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Why China May See Low Inflation In 2010

Rapidly rising money supply creates the conditions for inflation, but what if that new money is left sitting on a shelf?

That’s what’s happening in China, according to Andy Rothman, chief macro strategist at CLSA in Shanghai.

Rothman’s view is that inflation will not be a problem in China in 2010 even though M2 money supply (essentially cash, checking accounts and savings accounts) is up 30 percent from a year earlier.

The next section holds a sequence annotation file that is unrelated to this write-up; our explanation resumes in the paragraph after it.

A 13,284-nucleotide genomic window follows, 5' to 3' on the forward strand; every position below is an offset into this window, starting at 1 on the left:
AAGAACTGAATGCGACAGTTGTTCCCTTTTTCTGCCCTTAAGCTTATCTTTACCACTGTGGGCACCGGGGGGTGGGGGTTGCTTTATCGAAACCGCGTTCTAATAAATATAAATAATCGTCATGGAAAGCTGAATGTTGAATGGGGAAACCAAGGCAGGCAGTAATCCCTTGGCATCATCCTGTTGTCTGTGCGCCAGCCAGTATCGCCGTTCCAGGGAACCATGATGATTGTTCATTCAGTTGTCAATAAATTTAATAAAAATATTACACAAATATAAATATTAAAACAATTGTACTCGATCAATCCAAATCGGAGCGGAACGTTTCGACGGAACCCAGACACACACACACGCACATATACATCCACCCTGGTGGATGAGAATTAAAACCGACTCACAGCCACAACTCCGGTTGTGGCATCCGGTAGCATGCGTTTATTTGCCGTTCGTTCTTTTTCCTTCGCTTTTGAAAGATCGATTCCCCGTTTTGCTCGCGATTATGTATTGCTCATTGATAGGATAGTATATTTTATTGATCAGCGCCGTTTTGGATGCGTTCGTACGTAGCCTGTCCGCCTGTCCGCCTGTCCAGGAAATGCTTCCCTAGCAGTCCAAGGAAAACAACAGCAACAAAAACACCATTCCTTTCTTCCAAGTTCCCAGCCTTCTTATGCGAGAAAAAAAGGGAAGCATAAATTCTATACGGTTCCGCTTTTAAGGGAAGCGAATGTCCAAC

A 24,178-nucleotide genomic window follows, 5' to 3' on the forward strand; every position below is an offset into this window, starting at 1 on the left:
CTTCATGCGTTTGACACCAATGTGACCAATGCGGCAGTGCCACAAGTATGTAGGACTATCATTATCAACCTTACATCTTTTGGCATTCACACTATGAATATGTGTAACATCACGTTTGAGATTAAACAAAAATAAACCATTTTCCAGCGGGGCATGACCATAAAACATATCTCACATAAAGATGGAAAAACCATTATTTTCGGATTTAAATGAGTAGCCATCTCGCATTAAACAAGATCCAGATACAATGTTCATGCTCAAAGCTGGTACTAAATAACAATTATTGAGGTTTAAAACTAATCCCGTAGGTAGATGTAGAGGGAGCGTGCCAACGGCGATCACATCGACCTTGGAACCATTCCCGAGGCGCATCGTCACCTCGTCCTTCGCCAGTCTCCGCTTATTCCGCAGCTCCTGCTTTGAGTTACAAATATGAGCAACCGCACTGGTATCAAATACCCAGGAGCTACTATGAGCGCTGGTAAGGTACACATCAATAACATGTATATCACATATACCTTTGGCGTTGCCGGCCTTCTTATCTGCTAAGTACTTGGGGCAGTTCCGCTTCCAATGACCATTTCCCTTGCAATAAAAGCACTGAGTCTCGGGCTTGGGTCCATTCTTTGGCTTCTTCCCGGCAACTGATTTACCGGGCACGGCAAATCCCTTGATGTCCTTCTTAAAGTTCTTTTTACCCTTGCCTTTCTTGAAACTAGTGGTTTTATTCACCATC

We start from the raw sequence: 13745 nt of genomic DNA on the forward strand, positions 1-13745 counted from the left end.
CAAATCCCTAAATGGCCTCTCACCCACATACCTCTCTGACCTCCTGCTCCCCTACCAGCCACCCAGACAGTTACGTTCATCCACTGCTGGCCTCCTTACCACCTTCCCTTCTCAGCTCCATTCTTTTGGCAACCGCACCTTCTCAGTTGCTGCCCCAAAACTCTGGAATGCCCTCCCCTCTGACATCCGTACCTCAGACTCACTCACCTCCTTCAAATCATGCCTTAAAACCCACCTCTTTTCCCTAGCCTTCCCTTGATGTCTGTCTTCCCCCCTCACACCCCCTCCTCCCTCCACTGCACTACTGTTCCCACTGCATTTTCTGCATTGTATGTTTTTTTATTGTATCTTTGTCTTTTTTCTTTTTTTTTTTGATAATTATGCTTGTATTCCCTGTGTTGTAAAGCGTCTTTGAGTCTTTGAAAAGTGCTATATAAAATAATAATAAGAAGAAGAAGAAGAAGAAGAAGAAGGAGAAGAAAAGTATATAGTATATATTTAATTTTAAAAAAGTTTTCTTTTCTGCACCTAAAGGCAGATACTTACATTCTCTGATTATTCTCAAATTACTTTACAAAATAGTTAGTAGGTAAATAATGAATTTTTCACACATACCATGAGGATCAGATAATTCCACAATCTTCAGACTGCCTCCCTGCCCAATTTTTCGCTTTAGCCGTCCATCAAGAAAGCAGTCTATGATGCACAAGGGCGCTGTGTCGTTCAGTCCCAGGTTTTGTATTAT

He cites a couple of key reasons for this contrarian opinion: (1) Industrial output is rising, so more renminbi (NYSEARCA:RMB) are chasing more goods, and (2) a lot of the new money is going into the bank.

Rothman says the velocity of money in China – how many times a RMB changes hands in a year – is at its slowest rate in a decade, while at the same time, household savings and business savings are up 16 percent and 32 percent, respectively.

“In other words,” Rothman writes, “there are more RMB in China this year, but each RMB is being used less often.”

The increased production of goods is bringing down prices, he says. Car sales, for example, were up nearly 50 percent through November, but the average price of each car is dropping.

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